Yitzhak Dreksler, who was seriously wounded in the 1973 Yom Kippur War and dedicated the rest of his life to commemorating the Ultra-Orthodox fallen soldiers, passed away Saturday afternoon at the Sheba Medical Center in Tel Hashomer, aged 67.
For the past few weeks Dreksler was dealing with a complication caused by the serious injury he endured, and his situation deteriorated. His funeral will commence on Sunday on 13pm, and he will be buried in Har HaMenuhot in Givat Shaul.
Dreksler served in the all-Haredi Nahal Haredi Battalion, and during his reserve service fought in the Armored Corps as a gunner in a Centurion tank. During the war, his tank was struck by a rocket in the Golan Heights, but managed to pull himself out the burning tank while suffering burns all over his body. After a prolonged hospitalization—including 70 operations and a long rehabilitation—he was acknowledged as a disabled IDF veteran with a 95% disability rating.
Caused a dramatic change
As an Ultra Orthodox who paid such a heavy personal toll on the battlefield, Dreksler became one of that war's symbols. He was one of the founders of the Haredi settlement of Immanuel, and spent his last years in the Orthodox town of Elad while dedicating himself to commemorating Haredi fallen soldiers. In addition he helped found the all-Haredi Netzah Yehuda Battalion in the Kfir Brigade, established in place of the Nahal Haredi Battalion, and advocated for Haredim to enlist in the army and protect their country.
"(Dreksler) was a yeshiva student who left his studies and his pregnant wife and went to serve as a reserve soldier to protect the country and the nation. Even after being wounded, he didn’t give up and encouraged other yeshiva students to join the army," tweeted Minister of Defense Avigdor Lieberman. "Those are our nation's heroes. I salute you," he added.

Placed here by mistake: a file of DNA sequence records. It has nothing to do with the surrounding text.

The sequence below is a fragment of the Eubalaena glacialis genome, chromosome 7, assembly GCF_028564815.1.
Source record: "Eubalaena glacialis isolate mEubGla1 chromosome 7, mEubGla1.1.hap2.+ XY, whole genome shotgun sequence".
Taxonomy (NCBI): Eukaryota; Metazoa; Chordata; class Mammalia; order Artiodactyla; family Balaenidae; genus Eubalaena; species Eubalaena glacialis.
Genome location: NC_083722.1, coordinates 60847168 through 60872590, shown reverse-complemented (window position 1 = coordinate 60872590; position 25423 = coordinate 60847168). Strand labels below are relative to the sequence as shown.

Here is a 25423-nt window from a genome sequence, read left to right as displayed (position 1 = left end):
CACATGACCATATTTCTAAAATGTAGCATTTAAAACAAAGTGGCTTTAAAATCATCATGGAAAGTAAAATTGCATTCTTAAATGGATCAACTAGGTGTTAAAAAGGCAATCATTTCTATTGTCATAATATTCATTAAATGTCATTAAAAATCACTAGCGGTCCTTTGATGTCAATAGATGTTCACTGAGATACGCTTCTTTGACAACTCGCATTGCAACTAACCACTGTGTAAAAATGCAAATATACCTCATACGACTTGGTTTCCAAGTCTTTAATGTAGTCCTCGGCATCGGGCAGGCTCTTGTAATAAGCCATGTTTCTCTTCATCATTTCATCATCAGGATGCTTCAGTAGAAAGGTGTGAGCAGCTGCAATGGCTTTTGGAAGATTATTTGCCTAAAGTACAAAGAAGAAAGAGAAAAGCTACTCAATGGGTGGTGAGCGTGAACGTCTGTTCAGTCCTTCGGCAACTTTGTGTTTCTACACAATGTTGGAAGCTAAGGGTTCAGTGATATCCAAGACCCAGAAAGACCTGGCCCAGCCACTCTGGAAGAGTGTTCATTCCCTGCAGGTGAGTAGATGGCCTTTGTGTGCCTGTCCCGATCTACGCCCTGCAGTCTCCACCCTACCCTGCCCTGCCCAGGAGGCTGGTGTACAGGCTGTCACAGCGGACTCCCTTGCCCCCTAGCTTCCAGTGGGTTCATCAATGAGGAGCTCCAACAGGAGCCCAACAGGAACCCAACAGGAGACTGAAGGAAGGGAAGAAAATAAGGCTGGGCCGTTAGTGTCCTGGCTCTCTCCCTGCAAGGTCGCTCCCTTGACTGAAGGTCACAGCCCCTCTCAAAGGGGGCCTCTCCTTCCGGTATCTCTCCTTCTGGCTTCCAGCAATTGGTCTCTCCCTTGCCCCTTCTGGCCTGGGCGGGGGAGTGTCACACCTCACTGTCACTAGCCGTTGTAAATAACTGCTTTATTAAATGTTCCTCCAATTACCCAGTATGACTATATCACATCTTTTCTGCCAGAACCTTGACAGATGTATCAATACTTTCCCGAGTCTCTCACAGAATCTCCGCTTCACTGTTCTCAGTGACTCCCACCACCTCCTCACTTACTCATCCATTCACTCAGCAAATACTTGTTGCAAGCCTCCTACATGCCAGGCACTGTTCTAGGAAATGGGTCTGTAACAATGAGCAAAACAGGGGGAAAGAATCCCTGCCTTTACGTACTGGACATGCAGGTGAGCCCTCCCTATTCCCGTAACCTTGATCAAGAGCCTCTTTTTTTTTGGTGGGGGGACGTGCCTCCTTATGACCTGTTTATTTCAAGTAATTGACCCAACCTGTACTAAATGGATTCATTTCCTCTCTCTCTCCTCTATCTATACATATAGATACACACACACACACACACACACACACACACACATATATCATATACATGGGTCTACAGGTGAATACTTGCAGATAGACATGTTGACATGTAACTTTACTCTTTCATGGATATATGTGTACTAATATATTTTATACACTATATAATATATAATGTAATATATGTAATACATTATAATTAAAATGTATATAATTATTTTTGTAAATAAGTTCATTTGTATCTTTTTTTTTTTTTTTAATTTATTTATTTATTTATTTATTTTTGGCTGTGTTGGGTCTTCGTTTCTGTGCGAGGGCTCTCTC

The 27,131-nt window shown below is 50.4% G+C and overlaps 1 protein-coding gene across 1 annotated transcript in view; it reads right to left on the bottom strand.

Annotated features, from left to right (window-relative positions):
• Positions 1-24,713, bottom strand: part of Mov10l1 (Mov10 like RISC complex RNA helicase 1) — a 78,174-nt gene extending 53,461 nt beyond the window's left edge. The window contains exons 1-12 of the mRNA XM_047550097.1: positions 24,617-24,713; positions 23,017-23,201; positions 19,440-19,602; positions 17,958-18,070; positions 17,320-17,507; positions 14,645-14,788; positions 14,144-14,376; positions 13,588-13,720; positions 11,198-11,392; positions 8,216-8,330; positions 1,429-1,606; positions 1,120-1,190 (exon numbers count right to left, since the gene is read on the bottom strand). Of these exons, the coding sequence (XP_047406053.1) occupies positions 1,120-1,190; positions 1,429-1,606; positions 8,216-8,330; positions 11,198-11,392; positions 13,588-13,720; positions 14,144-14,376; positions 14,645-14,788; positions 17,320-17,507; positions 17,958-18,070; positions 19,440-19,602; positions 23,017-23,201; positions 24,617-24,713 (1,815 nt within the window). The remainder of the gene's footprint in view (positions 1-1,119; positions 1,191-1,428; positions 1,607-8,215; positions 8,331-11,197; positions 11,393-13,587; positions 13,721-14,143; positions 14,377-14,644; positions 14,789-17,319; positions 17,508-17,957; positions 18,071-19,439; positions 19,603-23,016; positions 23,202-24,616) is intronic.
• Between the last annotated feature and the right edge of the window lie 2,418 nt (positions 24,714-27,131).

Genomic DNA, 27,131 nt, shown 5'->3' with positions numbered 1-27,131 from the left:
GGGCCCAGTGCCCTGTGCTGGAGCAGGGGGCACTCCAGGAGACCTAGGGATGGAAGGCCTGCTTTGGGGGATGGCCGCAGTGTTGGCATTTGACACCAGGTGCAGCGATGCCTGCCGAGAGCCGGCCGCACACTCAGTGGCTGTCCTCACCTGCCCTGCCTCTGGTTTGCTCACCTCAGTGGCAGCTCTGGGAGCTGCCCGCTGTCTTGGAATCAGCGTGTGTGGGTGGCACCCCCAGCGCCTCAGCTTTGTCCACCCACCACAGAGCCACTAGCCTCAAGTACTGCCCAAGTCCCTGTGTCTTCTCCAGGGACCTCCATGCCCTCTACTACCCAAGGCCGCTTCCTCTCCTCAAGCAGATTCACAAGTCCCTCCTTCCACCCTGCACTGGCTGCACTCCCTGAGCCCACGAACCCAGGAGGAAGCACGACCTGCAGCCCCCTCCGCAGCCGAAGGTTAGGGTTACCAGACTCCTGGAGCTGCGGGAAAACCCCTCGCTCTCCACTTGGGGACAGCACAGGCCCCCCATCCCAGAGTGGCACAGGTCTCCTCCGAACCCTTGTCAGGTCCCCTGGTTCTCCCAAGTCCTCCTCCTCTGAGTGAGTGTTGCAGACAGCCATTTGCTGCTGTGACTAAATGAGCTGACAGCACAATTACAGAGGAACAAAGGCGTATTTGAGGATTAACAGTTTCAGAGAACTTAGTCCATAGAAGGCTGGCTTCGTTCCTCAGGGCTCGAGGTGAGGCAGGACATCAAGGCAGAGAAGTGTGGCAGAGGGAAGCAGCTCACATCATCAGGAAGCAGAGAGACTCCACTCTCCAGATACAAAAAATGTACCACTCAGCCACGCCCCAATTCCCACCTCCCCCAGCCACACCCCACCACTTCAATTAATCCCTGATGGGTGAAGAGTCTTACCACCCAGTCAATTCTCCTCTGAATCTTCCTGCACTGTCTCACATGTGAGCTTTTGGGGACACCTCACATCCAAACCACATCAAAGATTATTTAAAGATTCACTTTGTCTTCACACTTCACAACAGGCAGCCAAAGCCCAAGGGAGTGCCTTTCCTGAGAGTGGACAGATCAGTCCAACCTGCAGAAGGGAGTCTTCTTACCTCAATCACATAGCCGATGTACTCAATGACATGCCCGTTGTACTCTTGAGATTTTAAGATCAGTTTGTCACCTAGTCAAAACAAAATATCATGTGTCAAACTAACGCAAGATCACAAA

In a comprehensive interview Dreksler gave on Memorial Day for Israel's Fallen Soldiers eight years ago, he told Ynet about his struggle to commemorate and preserve the memory of the fallen soldiers of the Nahal Haredi Battalion whose stories disappear into oblivion in the Israeli public eye as well as amid the Haredi sector.
Dreksler said that one of his life's great victories was when the IDF and the Family, Commemoration and the Ministry of Defense told him they are planning to arrange for an appropriate commemoration for the fallen soldiers of the Nahal Haredi Battalion, just days after his interview with Ynet.
"I hoped (the interview) would help, but I had no idea it will be this fast," explained Dreksler. "I hope we are on the right track on our way to establishing an appropriate commemoration that would respect the memory of the fallen."
A one-man Commemoration campaign"Yitzhak Tovel, my god avenge his blood, received the Medal of Distinguished Service in the Battle of Baltim, where he jumped on a grenade to save his comrades," he said in the interview. "There are 13 such casualties from the ultra-Orthodox Nahal Haredi Battalion, and other Haredim who served in other Battalions and there is nothing to in place to commemorate them," he lamented.
Drexler was one of the first to join the Nahal Haredi Battalion.
"We were all graduates of ultra-Orthodox yeshivas without exception," he noted. "Not dropouts, but the best members of the sector," he said, reminiscing of days gone by.
"On Saturdays, some of the boys would spend Shabbat at the yeshiva. They used to come back home in uniform and be greeted warmly and hugged. That was the ultra-Orthodox experience of those days."
He is survived by six children—two of them military officers—and many grandchildren.